“Wendell Berry’s Right Kind of Farming.” Gracy Olmstead interviews Wendell Berry for the New York Times.
“Gardeners and Pilgrims: Reviving Place in the Christian Imagination.” Wilfred M. McClay writes a long, thoughtful reflection on Christian modes of relating to our places.
“Kavanaugh is One More Step in America’s Cycle of Self-Destruction.” Elizabeth Bruenig writes one of the only readable essays about the current Supreme Court nomination battle: “In American life, politics unfolds almost entirely in a language of lies, and people know when they’re being lied to — and they hate it. . . . The reason for all the lying is, at least in part, nonpartisan, and it has to do with the limitations of classical liberalism.”
“The Art of Translation: An interview with A.E. Stallings.” A. E. Stallings describes how her work as a translator of classical authors relates to her work as a poet as well as her work helping migrants.
“Keeping Technology in Its Proper Place: An Interview with Andy Crouch.” Alysse ElHage talks with Andy Crouch about how to order and limit screens and other technologies in our households. In reflecting on the way that smart phones have continued earlier trends, Andy says, “All of this has made us less dependent on one another. It means that, in particular, children don’t see their parents exercising skill in the context of the household.”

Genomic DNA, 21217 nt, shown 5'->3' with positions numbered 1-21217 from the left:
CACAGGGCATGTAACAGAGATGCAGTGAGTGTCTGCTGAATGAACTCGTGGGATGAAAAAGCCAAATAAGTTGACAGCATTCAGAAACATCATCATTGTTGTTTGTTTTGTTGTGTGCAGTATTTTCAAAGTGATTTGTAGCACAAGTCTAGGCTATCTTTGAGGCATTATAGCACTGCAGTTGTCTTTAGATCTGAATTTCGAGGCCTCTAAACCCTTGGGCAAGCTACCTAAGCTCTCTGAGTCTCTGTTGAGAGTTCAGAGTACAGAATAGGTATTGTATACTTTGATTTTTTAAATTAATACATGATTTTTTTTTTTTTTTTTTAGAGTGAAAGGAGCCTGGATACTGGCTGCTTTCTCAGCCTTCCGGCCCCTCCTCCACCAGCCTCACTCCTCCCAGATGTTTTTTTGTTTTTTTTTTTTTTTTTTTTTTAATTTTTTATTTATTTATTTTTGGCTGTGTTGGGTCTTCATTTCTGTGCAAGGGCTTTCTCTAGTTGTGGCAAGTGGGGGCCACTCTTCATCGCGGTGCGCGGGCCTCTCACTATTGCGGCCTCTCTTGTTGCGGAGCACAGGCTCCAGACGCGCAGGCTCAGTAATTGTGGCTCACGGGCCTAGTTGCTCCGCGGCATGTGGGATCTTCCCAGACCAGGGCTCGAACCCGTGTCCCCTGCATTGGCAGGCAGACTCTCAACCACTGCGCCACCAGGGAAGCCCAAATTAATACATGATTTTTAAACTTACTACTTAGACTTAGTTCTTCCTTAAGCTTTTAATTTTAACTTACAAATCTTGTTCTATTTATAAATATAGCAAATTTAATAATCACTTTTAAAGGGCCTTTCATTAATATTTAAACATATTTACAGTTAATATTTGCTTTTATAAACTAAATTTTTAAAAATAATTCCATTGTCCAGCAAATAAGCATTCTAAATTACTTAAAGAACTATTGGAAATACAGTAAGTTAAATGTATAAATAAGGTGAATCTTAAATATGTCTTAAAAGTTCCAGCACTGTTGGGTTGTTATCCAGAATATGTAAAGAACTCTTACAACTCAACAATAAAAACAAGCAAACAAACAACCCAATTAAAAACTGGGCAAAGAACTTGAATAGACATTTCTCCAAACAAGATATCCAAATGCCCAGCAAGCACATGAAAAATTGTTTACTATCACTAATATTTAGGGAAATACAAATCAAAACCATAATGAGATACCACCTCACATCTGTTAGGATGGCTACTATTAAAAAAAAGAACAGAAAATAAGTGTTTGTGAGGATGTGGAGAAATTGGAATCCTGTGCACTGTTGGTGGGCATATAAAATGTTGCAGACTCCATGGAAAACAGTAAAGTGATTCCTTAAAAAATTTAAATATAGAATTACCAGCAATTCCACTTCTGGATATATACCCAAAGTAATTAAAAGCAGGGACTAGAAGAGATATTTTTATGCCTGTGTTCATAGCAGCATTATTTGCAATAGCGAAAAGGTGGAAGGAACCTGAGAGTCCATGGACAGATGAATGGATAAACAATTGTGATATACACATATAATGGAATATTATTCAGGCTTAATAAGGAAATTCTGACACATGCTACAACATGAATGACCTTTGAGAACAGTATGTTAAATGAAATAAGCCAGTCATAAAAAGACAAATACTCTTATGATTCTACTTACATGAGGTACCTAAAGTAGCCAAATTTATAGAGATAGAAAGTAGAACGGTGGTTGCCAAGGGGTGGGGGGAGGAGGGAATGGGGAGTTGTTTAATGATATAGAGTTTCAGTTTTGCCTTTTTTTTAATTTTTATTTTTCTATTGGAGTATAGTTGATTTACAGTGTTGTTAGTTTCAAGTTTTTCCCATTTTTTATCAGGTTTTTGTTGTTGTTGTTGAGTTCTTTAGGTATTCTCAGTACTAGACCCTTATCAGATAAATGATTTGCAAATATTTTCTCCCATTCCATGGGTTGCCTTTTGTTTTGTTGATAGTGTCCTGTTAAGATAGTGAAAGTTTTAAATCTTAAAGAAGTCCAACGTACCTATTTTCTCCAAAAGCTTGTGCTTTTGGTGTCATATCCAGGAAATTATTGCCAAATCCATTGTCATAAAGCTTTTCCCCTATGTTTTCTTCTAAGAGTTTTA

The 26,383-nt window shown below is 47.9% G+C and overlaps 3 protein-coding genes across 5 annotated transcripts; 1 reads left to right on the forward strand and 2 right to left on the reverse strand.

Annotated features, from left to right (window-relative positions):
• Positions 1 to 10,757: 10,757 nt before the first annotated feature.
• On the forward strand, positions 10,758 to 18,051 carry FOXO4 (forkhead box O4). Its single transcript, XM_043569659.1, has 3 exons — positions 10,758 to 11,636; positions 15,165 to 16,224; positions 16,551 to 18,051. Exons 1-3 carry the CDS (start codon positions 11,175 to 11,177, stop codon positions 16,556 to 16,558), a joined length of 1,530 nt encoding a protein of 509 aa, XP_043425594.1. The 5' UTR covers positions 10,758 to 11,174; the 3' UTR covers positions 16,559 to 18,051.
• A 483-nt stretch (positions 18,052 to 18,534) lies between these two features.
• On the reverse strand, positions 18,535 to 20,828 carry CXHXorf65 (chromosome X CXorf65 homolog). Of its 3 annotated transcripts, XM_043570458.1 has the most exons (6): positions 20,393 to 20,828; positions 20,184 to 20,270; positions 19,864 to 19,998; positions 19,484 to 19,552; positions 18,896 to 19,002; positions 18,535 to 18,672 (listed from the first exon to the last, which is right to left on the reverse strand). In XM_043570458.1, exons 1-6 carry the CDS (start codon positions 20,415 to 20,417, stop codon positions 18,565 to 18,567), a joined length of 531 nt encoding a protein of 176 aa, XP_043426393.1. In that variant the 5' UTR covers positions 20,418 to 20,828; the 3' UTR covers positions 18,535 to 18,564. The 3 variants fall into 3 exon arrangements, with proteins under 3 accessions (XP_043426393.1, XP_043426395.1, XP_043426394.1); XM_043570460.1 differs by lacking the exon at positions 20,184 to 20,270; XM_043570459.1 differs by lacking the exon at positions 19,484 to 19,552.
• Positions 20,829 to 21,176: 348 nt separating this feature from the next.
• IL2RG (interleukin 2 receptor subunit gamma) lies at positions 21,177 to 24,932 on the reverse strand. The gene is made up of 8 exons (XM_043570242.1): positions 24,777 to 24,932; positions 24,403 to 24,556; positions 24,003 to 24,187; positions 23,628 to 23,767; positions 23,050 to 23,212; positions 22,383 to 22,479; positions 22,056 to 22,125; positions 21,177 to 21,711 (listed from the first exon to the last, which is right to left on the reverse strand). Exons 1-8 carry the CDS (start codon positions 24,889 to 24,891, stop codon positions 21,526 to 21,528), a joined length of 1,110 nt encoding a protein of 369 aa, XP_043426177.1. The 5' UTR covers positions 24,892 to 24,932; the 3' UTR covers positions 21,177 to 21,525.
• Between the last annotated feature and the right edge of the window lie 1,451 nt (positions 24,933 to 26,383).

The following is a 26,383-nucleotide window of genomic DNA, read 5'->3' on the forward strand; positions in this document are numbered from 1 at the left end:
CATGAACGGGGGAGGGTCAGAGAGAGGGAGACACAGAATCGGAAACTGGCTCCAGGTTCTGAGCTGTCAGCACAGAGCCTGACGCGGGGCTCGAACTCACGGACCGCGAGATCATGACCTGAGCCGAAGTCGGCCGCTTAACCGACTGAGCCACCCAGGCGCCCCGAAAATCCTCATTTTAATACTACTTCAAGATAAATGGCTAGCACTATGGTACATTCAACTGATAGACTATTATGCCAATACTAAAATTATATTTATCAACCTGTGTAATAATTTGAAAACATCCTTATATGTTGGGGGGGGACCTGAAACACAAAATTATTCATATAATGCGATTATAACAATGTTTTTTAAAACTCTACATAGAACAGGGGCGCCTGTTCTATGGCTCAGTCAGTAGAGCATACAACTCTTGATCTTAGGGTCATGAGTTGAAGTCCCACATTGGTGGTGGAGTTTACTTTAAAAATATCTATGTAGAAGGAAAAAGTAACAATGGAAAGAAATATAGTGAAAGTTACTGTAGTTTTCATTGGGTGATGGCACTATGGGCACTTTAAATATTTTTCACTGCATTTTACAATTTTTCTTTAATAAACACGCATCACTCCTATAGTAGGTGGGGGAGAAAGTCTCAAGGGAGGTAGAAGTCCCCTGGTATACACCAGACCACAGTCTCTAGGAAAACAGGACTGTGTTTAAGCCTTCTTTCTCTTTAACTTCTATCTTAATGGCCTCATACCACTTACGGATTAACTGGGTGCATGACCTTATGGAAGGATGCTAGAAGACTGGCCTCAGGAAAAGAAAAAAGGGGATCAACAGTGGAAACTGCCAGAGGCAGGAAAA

“‘New NAFTA’ Falls Flat for Farmers, Food Advocates.” Juliette Majot, the Executive Director of the Institute for Agriculture and Trade Policy, isn’t impressed with the newly-negotiated United States-Mexico-Canada Agreement (USMCA).
“Christianity and Resistance: An Interview with Alan Jacobs.” Wen Stephenson talks with Alan Jacobs about his new book and how it might relate to our contemporary political and cultural situation.
“A Flyby Analysis of Flyover Country.” Bill Steigerwald reviews Our Towns: A 100,000-Mile Journey into the Heart of America by James and Deborah Fallows and isn’t terribly impressed: “The Fallowses’ aerial exploration was a good idea gone bad. Their flyby journalism turns 29 unique American places into a slow blur of progressive politicians, reclaimed Main Streets, and dry sagas of economic decline and renewal.”
“Plough Quarterly No. 18: The Art of Community.” There’s a new issue of Plough Quarterly, and it looks quite good.
“Homo Liturgicus: On the Persistence of Ritual in Contemporary Fiction.” James K. A. Smith considers the enduring power of ritual as he reviews two recent books of fiction. His consideration of a new collection of stories by Adam Schuitema, whom he calls an “intentionally regional writer—by which I do not mean provincial but rather placed, reflecting the west Michigan of his formation,” is particularly interesting.